Jump racing lost one of its greatest supporters with the death of my friend and landlord Paul Barber on Sunday morning at the age of 80.
Everyone involved with Team Ditcheat is feeling his loss deeply because day by day he took such an interest in everything that happened in the yard, on the gallops and on the racecourse.
He loved racing with a fierce passion, enjoyed plenty of success at the highest level and is warmly remembered as a man who helped give so many youngsters a decent start in life.
Paul had a massive influence on my career from the day he chose me from a dozen applicants to train at his stables below his farmhouse in Ditcheat. From the moment Paul gave me the keys to his yard and gallops in October 1991 he backed me to the hilt. What began as a business arrangement swiftly developed into a friendship that grew stronger with the years.
He immediately promised to buy me two horses at the next Doncaster sales and generously added that he would delay my first payment of rent for six months to help me .
See More Indians, a big, scopey sort, was the first horse I bought at public auction. As we both liked him Paul said get on and buy him.
It turned out that we struck lucky with See More Indians who was my first really good horse, quickly developed into a classy chaser, and ran up a sequence of wins including the Grade 1 Feltham Chase my first Grade 1 winner and the Jim Ford Chase at Wincanton.
We felt he was heading to the top and it was a tragedy that we lost him that summer in a freak accident while turned out in the cider orchard beside Paul’s home.
It took us a while to get over that day as I think deep down we both felt our chance of winning a Gold Cup had gone forever.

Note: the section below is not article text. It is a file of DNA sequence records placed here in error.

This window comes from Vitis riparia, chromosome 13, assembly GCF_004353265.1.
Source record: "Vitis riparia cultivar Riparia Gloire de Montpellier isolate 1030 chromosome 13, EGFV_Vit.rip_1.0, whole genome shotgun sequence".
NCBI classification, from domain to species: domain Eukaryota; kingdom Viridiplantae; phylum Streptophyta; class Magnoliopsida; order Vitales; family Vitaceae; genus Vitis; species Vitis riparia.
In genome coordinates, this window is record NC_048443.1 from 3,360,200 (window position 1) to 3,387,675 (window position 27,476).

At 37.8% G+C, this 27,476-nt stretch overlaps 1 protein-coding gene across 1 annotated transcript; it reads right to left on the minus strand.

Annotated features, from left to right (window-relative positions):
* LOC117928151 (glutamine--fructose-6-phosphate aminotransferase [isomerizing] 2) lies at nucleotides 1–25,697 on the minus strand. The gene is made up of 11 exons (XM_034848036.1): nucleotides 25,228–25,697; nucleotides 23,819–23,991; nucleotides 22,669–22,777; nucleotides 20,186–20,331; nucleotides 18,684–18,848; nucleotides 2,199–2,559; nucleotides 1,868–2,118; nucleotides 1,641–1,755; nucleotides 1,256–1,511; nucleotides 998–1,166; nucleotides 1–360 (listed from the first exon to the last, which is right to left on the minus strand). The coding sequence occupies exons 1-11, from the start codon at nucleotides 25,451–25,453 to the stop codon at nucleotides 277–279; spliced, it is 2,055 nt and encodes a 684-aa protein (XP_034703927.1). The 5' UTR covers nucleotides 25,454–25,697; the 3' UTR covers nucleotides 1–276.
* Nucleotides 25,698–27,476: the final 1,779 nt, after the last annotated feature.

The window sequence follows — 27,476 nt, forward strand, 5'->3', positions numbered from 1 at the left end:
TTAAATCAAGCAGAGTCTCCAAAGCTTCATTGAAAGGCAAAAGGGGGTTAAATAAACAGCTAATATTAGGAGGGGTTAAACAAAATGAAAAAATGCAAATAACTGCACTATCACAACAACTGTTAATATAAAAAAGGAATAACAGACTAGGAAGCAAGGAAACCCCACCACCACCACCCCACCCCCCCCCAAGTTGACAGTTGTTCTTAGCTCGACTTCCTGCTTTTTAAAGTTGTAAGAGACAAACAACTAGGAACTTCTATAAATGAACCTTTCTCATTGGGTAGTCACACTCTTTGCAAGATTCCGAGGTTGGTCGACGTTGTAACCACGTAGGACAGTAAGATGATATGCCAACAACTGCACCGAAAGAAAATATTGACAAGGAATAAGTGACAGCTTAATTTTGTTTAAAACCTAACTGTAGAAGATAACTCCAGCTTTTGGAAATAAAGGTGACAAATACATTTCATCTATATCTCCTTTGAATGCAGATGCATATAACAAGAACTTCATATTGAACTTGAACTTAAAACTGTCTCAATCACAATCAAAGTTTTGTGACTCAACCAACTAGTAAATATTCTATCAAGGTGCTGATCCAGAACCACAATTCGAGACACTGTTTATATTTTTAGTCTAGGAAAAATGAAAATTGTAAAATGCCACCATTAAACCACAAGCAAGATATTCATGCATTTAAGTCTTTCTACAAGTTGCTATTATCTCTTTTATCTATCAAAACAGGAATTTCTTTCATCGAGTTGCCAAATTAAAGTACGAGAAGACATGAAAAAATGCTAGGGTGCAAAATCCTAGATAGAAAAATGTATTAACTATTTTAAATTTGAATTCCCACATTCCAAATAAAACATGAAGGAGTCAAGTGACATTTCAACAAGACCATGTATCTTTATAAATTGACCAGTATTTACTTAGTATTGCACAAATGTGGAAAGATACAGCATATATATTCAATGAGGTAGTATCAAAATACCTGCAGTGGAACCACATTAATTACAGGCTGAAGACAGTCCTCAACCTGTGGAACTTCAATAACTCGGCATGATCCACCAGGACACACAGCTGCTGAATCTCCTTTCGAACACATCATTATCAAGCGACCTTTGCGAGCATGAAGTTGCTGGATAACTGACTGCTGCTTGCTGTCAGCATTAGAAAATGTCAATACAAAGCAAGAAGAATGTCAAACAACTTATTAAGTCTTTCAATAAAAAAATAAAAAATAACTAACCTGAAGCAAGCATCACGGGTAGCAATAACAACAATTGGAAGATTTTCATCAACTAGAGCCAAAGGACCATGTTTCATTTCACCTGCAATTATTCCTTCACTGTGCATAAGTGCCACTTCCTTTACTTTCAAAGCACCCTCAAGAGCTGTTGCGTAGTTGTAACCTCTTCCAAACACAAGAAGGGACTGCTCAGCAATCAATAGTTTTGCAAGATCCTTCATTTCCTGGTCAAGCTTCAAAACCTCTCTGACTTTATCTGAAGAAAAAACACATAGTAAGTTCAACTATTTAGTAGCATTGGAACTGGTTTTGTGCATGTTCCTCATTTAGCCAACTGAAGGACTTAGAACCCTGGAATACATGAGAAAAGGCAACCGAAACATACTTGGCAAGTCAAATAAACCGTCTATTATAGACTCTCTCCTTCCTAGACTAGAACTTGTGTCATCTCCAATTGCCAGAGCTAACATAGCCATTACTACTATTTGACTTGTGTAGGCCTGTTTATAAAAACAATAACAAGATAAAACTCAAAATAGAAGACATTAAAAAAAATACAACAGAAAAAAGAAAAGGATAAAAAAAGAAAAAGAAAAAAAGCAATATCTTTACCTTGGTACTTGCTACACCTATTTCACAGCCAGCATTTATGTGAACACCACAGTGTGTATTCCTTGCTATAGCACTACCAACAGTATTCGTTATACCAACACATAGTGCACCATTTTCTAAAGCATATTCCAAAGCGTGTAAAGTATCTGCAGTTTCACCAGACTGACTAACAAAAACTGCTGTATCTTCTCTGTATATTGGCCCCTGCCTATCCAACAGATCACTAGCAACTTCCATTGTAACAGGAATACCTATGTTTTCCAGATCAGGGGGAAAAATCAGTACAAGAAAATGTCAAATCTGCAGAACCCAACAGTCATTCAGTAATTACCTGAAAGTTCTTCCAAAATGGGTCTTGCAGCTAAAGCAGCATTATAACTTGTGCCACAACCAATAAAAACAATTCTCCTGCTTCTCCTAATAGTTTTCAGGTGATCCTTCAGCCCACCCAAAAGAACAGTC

Paul had this long held dream that he would like to milk 1,000 cows and own a Cheltenham Gold Cup winner. I’m so proud that in time I was able to train him two Gold Cup winners, See More Business and Denman and by then, of course, he was milking more than 2,000 cows.
Over the last few years he was milking 3,000 cows and we were trying so hard to come up with a third Gold Cup winner. We hoped Clan Des Obeaux might be the one but he wasn’t suited by Cheltenham and while we had high hopes of the RSA winner Topofthegame he was so hard to keep sound.
Paul Barber was wise beyond his years in the ways and rhythms of the countryside and fearless in his business dealings as he developed and grew the family’s dairy business in Ditcheat.
From the start he took me under his wing and in some ways treated me like one of his sons. I certainly saw him as something of a father figure. He taught me so much about running a business, especially in the early years.
Having him around when I needed advice was a big plus. His benchmark was always pay and be paid. That was just about the best tip Paul ever gave me. He always maintained any decision was better than no decision and warned me about the pitfalls of owning too many horses myself. ” Dont have your hotel full of your own family ” was another!
Another of his favourite sayings was ‘Delegate my boy. Delegate’.
Looking back now I realise how lucky I was to have such an astute businessman at my side to pass on sound advice from the moment I started training.
I’ve been lucky really that I’ve had two dads. Brian, my father, and Paul who have both played equally important roles in my life.
Owning racehorses gave Paul a release from running such a successful business. He loved his horses who were stabled less than a hundred yards from his house and most evenings he would wander down to the yard to see them.
I know he got enormous pleasure from that daily routine and often he would join Clifford Baker and myself as we walked round evening stables.
We enjoyed so many great days together and even when his health was failing over the last six months he insisted on going racing to watch some of his best prospects. I’m so pleased that he was at Sandown on the final day of the season late in April to cheer his multiple winner Knappers Hill to victory the last day he went racing .
Every big day he shared with me, every big winner he shared with me as if it was his own. He deserved all the success he had because he was such a tremendous enthusiast and put so much into racing and life .
My life will not be the same without Paul Barber. I owe him more than I can ever say. Thank you Paul for giving me the chance . RIP